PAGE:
I was thinking today about some of the cool things that I did as a kid growing up in Utah. There were many different outdoor activities that my family and I did together. A lot of camping and hiking and taking advantage of the proximity to the beautiful Wasatch Mountains. Our family did a lot of the budget-friendly activities (read: free) and we camped in a tent a lot because my parents were happy being one with nature (read: camp grounds were a lot cheaper than hotels).
Having said that, I gained an early appreciation for the outdoors. It was fun to be outside and playing in the mountains or foothills by my home and jumping in rivers and catching snakes. One place we went a few times was Mount Timpanogos Cave. My Elementary school thought highly of Timpanogos Cave as well, so I remember going there on a field trip with all of my classmates from 3rd Grade. Looking back on it now, I’m sure that all teachers and parents involved were probably stressed-out of their minds trying to keep 60+ 9 year-olds away from the edge of a steep hiking path up the mountain. But, to their credit, no one died. That’s the goal right?…Get everyone back to the school without any deaths? Ha.
Anyway, one of my favorite memories of going to Timp Cave was seeing and touching the “Salt and Pepper” shakers deep within the cave. The story about how these stalagmites got their name – at least how it was told to me as a 9 year-old by our entertaining tour guide – was that they looked like salt and pepper shakers (that was an easy one Mr. Tour Guide) as well as tasted like salt and pepper too!
Now we were talking!
How did they actually taste like salt and pepper you ask? That was the same question I had in my mind at the time as well!
The tour guide didn’t tell us about the secret behind the taste at that moment. He did say that we could all touch and – if we were really brave and wanted to really find out if they tasted and good as they looked – lick the salt and pepper shaker too!
Wow. This was awesome! Only thing was, no one was really in the tasting mood that day. Except for my classmate James. James was the kid who couldn’t sit still. He was the one who had to sit on his hands all the time as an order from our teacher because he was always messing around with something or someone. He was always the one we’d dare to do something we all were too chicken to do (or simply smart enough to dare James to do it so we could live on the edge vicariously through him). We were sure that James would take a lick for us and really find out if what the tour guide was saying was true or not.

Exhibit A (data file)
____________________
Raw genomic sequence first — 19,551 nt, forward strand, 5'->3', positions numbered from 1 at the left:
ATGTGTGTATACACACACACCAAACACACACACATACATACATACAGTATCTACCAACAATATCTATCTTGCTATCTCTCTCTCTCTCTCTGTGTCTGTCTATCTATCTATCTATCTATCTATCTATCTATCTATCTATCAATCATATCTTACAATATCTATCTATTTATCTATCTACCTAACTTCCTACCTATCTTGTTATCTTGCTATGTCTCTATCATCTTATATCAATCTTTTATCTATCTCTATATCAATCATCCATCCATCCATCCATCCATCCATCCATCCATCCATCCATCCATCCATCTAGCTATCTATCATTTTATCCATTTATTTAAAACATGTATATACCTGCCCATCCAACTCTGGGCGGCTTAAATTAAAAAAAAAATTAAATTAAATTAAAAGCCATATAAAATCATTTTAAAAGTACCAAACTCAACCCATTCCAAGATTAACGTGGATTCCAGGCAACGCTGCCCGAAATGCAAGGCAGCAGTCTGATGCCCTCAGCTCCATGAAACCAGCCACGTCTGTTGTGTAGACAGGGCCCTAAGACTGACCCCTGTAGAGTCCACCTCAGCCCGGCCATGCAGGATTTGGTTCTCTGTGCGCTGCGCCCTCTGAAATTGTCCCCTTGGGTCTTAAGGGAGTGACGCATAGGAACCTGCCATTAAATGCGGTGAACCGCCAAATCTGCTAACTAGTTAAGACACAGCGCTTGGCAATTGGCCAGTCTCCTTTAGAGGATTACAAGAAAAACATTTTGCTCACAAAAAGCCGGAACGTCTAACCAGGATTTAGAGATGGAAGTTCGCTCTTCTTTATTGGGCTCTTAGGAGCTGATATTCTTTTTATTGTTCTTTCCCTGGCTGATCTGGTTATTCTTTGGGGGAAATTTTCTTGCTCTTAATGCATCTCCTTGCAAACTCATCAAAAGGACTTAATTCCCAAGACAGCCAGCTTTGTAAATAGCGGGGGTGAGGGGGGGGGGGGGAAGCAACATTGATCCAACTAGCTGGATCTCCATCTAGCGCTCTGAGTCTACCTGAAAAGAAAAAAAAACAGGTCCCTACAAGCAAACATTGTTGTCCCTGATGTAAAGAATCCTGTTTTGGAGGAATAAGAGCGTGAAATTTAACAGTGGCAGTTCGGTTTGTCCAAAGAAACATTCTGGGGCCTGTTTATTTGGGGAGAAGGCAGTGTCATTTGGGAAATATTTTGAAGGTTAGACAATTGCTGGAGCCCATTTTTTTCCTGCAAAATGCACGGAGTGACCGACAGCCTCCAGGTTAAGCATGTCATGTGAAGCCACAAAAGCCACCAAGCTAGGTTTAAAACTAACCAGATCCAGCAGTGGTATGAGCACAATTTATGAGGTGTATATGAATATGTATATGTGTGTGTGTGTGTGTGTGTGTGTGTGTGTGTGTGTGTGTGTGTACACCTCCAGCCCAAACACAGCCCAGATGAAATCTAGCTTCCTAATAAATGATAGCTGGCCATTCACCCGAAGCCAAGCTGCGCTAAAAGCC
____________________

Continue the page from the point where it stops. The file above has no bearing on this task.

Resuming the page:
Well, we were right. Without much prodding, James went right up there, bent over and took a huge lick of the salt shaker. “Ewww. Gross; it does taste like salt!” He said.
Before we could all rush over there get in a taste for ourselves, the tour guide told us the answer to our question: While there are minerals in the water which form the stalagmites, it’s really the salt and oils from all the visitors’ hands that have touched the salt and pepper shakers that causes the heightened salty taste.
“Yuck! Ewww! Gross! Most of us shouted.” (That must have been the best part of the tour guides’ day!)
It was pretty funny. And I’m sure there were other kids who wanted to take their own lick as well that day, but I don’t remember if anyone else was allowed to. It was probably a good thing and, keeping kids from getting some sort of disease was probably on the minds of the teachers and parents as well.
Fast-forward 20 years and I’m taking my own kids to the cave. What a disappointment when I get to the salt and pepper shakers and there is a hand-rail/barrier there in front formations and no one is allowed to touch them! Oh well.
Probably for the best, right?